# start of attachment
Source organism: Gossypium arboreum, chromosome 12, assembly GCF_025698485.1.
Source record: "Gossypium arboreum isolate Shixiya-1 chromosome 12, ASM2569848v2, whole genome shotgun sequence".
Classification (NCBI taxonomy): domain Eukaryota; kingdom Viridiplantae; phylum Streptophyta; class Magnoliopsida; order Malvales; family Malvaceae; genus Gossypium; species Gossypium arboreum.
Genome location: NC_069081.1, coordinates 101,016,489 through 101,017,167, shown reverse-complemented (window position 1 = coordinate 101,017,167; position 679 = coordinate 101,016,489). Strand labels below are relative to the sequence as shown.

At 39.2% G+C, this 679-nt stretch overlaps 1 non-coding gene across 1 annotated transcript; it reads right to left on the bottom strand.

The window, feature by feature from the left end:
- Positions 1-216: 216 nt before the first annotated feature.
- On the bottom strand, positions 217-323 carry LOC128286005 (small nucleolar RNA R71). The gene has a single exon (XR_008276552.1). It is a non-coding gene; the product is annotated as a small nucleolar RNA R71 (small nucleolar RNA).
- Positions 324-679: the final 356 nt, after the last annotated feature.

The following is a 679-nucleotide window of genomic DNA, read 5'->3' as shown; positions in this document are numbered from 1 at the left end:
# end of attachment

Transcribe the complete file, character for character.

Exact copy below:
Source organism: Gossypium arboreum, chromosome 12, assembly GCF_025698485.1.
Source record: "Gossypium arboreum isolate Shixiya-1 chromosome 12, ASM2569848v2, whole genome shotgun sequence".
Classification (NCBI taxonomy): domain Eukaryota; kingdom Viridiplantae; phylum Streptophyta; class Magnoliopsida; order Malvales; family Malvaceae; genus Gossypium; species Gossypium arboreum.
Genome location: NC_069081.1, coordinates 101,016,489 through 101,017,167, shown reverse-complemented (window position 1 = coordinate 101,017,167; position 679 = coordinate 101,016,489). Strand labels below are relative to the sequence as shown.

At 39.2% G+C, this 679-nt stretch overlaps 1 non-coding gene across 1 annotated transcript; it reads right to left on the bottom strand.

The window, feature by feature from the left end:
- Positions 1-216: 216 nt before the first annotated feature.
- On the bottom strand, positions 217-323 carry LOC128286005 (small nucleolar RNA R71). The gene has a single exon (XR_008276552.1). It is a non-coding gene; the product is annotated as a small nucleolar RNA R71 (small nucleolar RNA).
- Positions 324-679: the final 356 nt, after the last annotated feature.

The following is a 679-nucleotide window of genomic DNA, read 5'->3' as shown; positions in this document are numbered from 1 at the left end: